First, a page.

Interview with Joseph Marcelle


INTERVIEW QUESTIONS & Answers

1. How would you describe your practice as it has been described as being built on Neo-Dada, Fluxus and Pop Art and going back and forth between minimal and conceptual with a touch of irony and detachment?
But yet I would rather feel at home considering myself as a baroque person of ideas and methods.
Irony sounds superficial but on the contrary presumes a deep sincerity in the artist.
Please let me describe our irony as a well-oiled ready to use tool shed from the 80s, and please presume that we know that "Irony is not the hottest shit anymore".

2. Where do you find inspiration for your artistic practice?  
Are you inspired by any other artists?
Actually we do not look so much for inspiration, we look for new methods and new means to produce art, as we successfully did with Kim Kim Gallery, those things are often found in domains parallel to art, like economy, architecture and literature. Gregory for example is deeply inspired by the works of Phillip K. Dick. Me I am deeply inspired by survival strategies literature, like the SAS Survival handbooks, but that is not directly readable in our art, as we use transfer to apply things we learn from another domain.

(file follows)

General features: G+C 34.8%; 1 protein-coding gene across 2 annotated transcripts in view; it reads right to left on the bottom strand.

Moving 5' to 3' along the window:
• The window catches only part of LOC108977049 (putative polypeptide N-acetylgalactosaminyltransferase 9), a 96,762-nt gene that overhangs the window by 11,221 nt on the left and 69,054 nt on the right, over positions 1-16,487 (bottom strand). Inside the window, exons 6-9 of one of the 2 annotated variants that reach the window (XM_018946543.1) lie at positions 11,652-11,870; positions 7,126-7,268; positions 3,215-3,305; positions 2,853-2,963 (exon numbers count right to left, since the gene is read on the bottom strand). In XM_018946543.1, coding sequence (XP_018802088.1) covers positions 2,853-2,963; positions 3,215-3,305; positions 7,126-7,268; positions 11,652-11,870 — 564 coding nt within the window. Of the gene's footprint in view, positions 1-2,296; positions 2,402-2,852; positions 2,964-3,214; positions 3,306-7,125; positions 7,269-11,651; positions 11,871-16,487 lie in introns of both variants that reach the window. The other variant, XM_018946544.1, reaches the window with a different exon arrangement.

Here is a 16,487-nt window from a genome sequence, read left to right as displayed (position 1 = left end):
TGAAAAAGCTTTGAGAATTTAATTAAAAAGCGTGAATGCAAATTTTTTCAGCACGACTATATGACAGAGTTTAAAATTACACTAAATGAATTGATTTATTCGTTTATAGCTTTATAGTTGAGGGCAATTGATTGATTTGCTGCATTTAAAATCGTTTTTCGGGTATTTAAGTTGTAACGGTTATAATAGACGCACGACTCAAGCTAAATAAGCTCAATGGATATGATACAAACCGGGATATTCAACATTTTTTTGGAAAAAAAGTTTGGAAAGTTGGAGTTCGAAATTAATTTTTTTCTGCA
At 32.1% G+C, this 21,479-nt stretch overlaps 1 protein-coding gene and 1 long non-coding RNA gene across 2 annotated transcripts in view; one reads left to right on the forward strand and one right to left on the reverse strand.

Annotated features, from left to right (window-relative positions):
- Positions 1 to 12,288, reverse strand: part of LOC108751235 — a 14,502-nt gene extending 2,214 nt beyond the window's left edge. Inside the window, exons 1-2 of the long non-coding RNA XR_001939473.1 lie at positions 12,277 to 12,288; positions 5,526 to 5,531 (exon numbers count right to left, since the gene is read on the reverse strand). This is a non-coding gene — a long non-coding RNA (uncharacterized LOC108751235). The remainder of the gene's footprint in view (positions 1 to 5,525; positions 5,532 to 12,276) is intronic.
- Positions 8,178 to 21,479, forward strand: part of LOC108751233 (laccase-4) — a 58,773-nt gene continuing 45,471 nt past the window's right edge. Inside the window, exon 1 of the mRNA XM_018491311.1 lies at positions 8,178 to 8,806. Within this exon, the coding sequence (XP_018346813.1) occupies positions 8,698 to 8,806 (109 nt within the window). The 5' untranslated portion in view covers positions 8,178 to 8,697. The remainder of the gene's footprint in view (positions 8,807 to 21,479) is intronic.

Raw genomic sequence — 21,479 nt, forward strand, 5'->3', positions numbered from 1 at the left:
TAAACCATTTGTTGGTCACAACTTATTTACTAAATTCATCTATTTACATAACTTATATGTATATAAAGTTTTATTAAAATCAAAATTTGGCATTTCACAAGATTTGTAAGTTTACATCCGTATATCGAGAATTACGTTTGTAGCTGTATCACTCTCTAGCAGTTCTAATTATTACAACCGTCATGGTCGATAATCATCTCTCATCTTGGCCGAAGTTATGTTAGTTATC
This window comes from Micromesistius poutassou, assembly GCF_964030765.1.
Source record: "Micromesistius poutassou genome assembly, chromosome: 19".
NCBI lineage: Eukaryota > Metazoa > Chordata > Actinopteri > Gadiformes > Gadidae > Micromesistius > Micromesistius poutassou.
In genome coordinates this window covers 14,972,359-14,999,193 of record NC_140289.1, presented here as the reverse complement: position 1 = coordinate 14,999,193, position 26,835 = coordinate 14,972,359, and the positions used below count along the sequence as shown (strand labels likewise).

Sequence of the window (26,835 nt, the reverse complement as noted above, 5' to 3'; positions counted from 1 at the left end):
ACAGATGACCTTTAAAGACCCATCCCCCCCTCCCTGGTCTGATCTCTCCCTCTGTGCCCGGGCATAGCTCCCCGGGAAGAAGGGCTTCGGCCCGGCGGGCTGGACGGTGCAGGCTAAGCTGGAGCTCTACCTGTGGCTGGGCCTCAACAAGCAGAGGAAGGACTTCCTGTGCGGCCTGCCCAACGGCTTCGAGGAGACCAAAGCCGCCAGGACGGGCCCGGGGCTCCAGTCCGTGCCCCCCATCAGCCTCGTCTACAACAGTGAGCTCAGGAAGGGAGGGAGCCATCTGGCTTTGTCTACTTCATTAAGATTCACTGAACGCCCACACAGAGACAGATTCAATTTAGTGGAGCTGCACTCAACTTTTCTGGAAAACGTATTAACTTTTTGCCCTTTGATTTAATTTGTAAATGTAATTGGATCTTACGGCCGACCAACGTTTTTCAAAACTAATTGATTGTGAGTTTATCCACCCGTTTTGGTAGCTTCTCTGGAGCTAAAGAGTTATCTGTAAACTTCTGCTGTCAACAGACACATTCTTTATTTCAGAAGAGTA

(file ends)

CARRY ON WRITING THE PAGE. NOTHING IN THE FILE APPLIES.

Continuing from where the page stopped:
As for inspiration by other artists, we would prefer to call it admiration.
We have a deep admiration for the works of many artist, giants on whose shoulders we stand: Robert Filliou, Nam-june Paik, Phillip K. Dick, Konrad Zuse, Ingmar Bergmann, and Michael Jackson to name just a few. 

3. How does your work go from idea to object?
Please describe your process and choice of materials as you often use found objects in your work.
That´s a tall order but worth exploring. Actually we do not try to choose the material so much.